Denny: I have the opportunity to live out my passion for cyber issues by working intensively on technical projects, advising our clients and supporting recruiting measures. In doing so, communication and networking is the most important accelerator for me. I love expanding my business and personal contacts and having people around me who support each other. It doesn't matter to me which generation my counterpart belongs to. 

We are happy to share a lot more inspiring stories of our colleagues about the diversity in Deloitte’s cyber team with you – check it out!

Furthermore, you’re very welcome to get to know more about your career opportunities in the cyber team and to learn more about our cyber services.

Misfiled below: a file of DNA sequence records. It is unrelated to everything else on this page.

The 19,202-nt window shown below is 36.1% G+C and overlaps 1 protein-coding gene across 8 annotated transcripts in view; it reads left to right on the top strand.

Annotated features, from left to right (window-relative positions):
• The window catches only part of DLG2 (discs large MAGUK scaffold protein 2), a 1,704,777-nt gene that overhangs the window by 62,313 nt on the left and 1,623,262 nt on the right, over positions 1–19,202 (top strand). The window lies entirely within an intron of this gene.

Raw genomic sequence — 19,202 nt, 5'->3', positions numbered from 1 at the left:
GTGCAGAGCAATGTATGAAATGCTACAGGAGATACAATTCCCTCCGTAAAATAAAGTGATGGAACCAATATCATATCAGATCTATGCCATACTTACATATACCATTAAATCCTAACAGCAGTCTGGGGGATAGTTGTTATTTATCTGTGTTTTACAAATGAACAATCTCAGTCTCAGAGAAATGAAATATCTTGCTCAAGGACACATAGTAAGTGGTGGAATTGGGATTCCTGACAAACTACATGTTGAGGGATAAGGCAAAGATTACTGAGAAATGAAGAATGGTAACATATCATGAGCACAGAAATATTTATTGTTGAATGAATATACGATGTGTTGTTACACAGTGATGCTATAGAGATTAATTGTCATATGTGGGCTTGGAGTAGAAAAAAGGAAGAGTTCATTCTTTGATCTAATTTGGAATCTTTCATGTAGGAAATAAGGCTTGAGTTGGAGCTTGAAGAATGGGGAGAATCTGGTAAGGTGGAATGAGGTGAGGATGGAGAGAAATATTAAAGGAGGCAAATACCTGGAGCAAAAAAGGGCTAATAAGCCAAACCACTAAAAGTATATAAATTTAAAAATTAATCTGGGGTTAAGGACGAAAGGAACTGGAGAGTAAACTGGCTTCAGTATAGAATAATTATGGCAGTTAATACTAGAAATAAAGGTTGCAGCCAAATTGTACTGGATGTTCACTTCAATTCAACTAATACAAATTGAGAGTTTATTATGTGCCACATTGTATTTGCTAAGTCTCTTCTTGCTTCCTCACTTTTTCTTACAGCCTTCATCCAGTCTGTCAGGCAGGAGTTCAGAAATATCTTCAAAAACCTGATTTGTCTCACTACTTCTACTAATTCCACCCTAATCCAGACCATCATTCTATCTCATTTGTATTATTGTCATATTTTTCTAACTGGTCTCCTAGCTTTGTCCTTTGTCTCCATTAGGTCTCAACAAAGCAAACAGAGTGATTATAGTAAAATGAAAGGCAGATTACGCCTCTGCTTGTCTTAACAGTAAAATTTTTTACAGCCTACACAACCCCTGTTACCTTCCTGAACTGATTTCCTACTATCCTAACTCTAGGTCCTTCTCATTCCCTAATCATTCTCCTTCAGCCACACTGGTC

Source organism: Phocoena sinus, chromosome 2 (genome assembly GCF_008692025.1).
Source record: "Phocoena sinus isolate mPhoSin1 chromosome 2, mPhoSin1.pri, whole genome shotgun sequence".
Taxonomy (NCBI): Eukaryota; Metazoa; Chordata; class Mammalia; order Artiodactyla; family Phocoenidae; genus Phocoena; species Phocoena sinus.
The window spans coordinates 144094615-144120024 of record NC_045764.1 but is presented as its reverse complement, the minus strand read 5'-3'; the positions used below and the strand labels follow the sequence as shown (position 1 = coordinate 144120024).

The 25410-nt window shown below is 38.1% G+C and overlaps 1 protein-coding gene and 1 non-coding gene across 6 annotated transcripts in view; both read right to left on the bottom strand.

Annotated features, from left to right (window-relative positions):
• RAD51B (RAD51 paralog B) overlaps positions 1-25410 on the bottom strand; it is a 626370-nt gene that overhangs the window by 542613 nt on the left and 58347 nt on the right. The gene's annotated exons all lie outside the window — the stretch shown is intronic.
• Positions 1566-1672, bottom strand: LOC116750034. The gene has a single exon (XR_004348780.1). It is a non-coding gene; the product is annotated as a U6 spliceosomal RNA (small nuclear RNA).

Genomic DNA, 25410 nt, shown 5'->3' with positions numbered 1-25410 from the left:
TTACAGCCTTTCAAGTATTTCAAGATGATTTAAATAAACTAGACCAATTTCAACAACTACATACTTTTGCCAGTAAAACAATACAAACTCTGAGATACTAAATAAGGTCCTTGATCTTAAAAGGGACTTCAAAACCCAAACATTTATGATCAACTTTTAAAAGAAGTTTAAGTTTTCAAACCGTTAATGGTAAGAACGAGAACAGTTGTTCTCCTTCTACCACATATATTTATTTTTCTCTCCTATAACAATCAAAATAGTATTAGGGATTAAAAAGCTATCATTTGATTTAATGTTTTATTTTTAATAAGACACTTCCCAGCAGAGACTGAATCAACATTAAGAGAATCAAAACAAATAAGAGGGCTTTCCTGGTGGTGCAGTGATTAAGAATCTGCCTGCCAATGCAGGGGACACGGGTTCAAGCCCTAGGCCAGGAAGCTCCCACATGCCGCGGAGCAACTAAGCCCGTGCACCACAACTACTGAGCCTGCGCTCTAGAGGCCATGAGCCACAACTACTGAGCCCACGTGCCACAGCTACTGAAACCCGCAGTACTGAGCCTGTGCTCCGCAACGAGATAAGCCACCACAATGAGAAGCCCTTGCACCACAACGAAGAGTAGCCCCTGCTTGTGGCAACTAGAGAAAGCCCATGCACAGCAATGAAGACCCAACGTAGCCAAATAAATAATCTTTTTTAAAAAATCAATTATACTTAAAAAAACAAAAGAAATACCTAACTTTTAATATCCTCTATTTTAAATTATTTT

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Sven Schulz

Sven Schulz

Employer Branding Manager

Sven ist seit 2018 im Team Employer Branding & Personalmarketing bei Deloitte Deutschland tätig. Dort verantwortet er unter anderem Employer Branding Kampagnen mit Fokus auf berufserfahrene Talente.  Im Deloitte Karriere Blog berichtet Sven über aktuelle Karrierethemen und relevante Business Entwicklungen, die Karrieremöglichkeiten für die unterschiedlichsten Profile bereithalten.

Jennifer Koschel

Jennifer Koschel

Associate Manager | Employer Branding

Jennifer ist seit 2019 Teil des Teams Employer Branding & Talent Attraction von Deloitte in Deutschland. Sie verantwortet nicht nur den Karriere-Blog, sondern auch Employer Branding-Kampagnen für verschiedene Businesses und Zielgruppen.